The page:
Earlier this month, anti-noise campaigners Pipedown called for a ban on music in restaurants. That’s ALL music in ALL restaurants. They believe that the enjoyment of a nice meal can be severely marred or even ruined by the mellifluous strains of Acker Bilk or the mellow rhythms of Chet Faker. (Well, I suppose they’d have a point with Acker Bilk.) Pipedown cite “getting the order wrong” and “missing the punch line to a joke” as two of the catastrophes that might befall diners in a restaurant that plays music. Joanna Lumley is a supporter. If you are too, and you hate listening to music while you eat, they suggest going straight to the top by encouraging strongly-worded letters to CEOs of large organisations, and they advocate leaving stinking reviews on Trip Advisor if a hotel or restaurant plays music (because, clearly, there isn’t enough whingeing on there already.)
Now, call me eccentric, but if I go to a restaurant and I don’t like an aspect of what it does, I just don’t go back. I wouldn’t start a campaign to change the colour of the walls, or to improve the brand of liquid soap used in the loos, or to lobby for different crockery, cutlery or glassware. I’d just enjoy what’s important (food, wine, service, company) and if something really jarred, I’d choose to go somewhere else next time. No biggie. Trying to change such a fundamental part of a business is simply choosing battles that really don’t need to be fought. It’d be like going into Primark and complaining that they don’t sell Marks & Spencer underwear.
But when it comes to music in restaurants, I actually quite like it. I’m not talking about muzak, that nasty background mush that normally consists of popular tunes played by easy-listening orchestras, made famous in elevators the world over in the 1960s. I’m talking about intelligently put-together playlists that add to the dining experience, bring a little of the atmosphere of a good party, and have diners getting up out of their seats with their iPhones to Shazam next to the speakers in order to find out what that great track is. And with good music, it really is all or nothing. There is no point keeping the volume so low that no one can identify the band or the song – you may as well have opted for heinous wallpaper muzak after all.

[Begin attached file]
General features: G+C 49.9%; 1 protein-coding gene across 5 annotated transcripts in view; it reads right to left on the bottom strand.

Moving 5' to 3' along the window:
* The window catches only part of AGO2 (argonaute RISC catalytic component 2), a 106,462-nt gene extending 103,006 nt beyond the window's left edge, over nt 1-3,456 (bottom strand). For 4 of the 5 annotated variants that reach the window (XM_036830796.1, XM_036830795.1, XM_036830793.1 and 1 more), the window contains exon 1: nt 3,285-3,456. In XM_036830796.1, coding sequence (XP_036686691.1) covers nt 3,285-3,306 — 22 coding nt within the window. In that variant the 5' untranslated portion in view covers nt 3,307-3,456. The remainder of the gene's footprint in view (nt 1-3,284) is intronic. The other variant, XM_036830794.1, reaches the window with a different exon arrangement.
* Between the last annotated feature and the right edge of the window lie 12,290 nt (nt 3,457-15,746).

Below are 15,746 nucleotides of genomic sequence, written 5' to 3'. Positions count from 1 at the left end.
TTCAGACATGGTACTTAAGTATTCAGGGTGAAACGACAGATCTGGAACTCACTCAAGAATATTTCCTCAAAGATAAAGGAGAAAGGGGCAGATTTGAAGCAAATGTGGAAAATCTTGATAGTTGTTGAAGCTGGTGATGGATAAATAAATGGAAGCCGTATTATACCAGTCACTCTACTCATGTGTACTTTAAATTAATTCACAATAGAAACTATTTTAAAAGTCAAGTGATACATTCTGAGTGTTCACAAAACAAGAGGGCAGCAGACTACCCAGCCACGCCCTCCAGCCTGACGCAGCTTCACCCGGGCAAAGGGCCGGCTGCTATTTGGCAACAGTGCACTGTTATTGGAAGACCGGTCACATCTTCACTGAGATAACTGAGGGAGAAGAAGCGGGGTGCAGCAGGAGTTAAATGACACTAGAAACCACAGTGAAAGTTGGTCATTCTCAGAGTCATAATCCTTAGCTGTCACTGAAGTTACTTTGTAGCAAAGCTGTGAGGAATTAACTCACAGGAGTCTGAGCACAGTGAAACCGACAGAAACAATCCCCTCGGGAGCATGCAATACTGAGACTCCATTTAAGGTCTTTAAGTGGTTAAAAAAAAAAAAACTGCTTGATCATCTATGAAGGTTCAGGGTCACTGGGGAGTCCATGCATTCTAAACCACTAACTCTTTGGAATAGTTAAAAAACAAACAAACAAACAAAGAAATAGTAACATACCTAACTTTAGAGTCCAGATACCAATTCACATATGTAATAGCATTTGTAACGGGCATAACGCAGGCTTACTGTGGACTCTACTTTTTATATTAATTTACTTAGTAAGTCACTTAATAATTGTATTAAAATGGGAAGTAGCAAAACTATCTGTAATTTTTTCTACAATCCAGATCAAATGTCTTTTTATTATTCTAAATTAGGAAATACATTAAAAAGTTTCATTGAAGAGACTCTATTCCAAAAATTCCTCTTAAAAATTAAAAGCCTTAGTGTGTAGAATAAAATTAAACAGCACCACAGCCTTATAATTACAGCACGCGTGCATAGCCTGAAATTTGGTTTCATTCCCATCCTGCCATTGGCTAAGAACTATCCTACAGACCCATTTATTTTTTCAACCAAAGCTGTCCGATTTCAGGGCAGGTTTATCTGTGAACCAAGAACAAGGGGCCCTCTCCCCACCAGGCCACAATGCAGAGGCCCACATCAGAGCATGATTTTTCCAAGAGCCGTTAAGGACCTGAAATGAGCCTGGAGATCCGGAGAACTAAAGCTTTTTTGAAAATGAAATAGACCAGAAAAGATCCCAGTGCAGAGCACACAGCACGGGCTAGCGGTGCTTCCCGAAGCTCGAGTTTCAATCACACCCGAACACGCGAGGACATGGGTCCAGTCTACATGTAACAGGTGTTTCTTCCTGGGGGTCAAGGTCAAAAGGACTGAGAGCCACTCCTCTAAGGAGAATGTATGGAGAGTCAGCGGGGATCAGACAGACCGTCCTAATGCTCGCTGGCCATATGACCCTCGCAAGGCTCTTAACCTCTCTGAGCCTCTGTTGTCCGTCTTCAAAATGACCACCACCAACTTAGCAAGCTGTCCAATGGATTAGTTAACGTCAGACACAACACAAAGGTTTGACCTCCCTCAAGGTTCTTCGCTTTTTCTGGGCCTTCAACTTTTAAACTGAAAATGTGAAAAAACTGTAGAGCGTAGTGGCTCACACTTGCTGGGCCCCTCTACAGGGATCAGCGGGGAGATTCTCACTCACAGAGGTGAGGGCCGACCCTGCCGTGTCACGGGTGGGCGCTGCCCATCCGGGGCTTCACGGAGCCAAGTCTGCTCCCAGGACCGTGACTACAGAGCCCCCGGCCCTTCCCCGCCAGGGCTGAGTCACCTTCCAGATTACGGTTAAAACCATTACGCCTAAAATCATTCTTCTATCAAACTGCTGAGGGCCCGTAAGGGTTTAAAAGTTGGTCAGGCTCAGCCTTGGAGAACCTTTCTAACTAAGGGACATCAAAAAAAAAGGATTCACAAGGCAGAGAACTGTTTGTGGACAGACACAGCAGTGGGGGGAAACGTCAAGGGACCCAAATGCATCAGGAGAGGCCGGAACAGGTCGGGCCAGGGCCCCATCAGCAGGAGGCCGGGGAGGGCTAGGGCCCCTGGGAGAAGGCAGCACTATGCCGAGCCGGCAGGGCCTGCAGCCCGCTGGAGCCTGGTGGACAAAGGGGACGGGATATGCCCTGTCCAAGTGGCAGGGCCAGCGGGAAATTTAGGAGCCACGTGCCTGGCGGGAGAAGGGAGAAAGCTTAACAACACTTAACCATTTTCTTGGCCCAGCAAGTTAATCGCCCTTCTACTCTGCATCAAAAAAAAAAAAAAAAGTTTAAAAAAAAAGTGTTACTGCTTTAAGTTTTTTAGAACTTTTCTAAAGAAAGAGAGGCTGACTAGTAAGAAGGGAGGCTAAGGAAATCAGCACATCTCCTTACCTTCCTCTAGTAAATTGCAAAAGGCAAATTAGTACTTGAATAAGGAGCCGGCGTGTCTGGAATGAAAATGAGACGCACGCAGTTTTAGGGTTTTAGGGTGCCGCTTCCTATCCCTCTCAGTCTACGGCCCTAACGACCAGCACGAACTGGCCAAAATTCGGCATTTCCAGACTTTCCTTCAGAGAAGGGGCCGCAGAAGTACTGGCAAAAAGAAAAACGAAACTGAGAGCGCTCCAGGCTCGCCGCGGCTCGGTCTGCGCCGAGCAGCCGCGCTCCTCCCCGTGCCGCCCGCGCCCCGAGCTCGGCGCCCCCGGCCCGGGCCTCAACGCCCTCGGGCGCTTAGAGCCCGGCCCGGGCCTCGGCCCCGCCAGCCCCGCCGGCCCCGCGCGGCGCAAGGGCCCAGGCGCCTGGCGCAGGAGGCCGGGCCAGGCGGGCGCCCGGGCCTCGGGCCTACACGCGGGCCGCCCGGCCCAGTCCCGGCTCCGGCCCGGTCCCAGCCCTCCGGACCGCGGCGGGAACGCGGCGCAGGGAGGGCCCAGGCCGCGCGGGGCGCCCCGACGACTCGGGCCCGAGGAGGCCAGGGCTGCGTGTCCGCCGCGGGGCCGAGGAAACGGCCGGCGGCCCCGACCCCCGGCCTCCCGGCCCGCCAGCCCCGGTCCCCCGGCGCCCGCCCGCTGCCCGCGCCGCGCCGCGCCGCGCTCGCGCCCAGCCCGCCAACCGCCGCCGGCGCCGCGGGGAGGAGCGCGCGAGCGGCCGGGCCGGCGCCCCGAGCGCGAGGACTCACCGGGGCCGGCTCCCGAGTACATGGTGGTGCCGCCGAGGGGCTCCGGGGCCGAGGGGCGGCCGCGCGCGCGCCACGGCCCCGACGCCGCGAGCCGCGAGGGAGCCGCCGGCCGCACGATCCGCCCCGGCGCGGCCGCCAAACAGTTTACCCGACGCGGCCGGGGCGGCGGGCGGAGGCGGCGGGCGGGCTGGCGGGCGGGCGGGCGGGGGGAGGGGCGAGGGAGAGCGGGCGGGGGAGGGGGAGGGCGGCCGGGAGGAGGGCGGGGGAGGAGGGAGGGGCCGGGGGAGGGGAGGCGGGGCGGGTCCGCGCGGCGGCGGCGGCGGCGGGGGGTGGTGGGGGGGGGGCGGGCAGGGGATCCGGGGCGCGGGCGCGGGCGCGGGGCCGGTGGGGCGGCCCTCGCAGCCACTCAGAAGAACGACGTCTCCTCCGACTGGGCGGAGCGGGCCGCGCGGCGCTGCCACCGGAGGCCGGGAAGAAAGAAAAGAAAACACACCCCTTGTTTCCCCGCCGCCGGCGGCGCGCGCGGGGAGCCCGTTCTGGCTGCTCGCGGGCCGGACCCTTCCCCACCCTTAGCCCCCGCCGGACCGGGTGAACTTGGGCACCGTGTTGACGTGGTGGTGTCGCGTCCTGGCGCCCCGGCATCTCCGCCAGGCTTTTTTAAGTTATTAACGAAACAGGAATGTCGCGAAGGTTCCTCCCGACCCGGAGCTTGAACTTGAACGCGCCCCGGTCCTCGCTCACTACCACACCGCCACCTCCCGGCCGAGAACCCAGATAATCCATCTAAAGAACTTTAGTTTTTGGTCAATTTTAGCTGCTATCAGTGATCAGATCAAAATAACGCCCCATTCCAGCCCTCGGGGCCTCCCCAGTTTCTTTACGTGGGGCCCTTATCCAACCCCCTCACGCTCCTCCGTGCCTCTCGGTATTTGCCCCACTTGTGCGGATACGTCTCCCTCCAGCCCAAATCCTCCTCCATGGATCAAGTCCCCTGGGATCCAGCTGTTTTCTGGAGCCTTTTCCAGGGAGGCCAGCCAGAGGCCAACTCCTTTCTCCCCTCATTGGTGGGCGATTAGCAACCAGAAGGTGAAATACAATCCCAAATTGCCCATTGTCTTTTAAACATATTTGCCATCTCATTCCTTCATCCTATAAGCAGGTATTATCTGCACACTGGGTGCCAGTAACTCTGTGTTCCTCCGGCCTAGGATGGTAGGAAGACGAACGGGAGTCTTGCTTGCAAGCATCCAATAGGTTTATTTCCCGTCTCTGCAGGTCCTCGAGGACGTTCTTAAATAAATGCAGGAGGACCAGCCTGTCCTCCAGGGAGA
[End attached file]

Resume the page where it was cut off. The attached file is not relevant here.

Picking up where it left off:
I once gave a talk at a literary festival and spoke for 40 minutes on the London restaurant scene, its challenges, emerging trends and future predictions. There was a Q&A afterwards and, I’m not kidding, all the audience wanted to know was “why couldn’t restaurants get more comfortable chairs?” and “what do you do if someone at a neighbouring table is laughing too loudly?” Some people are determined to dislike their experience even before they leave the house to set off for the restaurant.
But, as they say, be careful what you wish for: You might just get it. I went to a new barbecue restaurant recently where the heavily-inked chef, looking more like the lead guitarist in Williamsburg punk band than a cook, swung, chopped, sauced and grilled his way through service, right in front of you (a sort-of meaty, hipster teppanyaki). The food was fantastic and the experience exhilarating, if slightly exhausting. But the music! Oh my god, the music. I’m not exaggerating when I say the vibrations from the speakers made the forks move across the table and the water in our glasses ripple. Conversation was conducted in bellows and clumsy sign language and my ears were ringing for a good few hours after the meal. On the way out, the charming female host (who turned out to be the rock ‘n’ roll chef’s girlfriend) asked if everything had been OK. I said that it had been excellent, in fact, but that the heavy metal playlist had been turned up to ear-bleeding levels. “Oh, we like the music very loud in here,” she said. “It keeps the old people away.”
Russell will be appearing at this year’s Port Eliot Festival.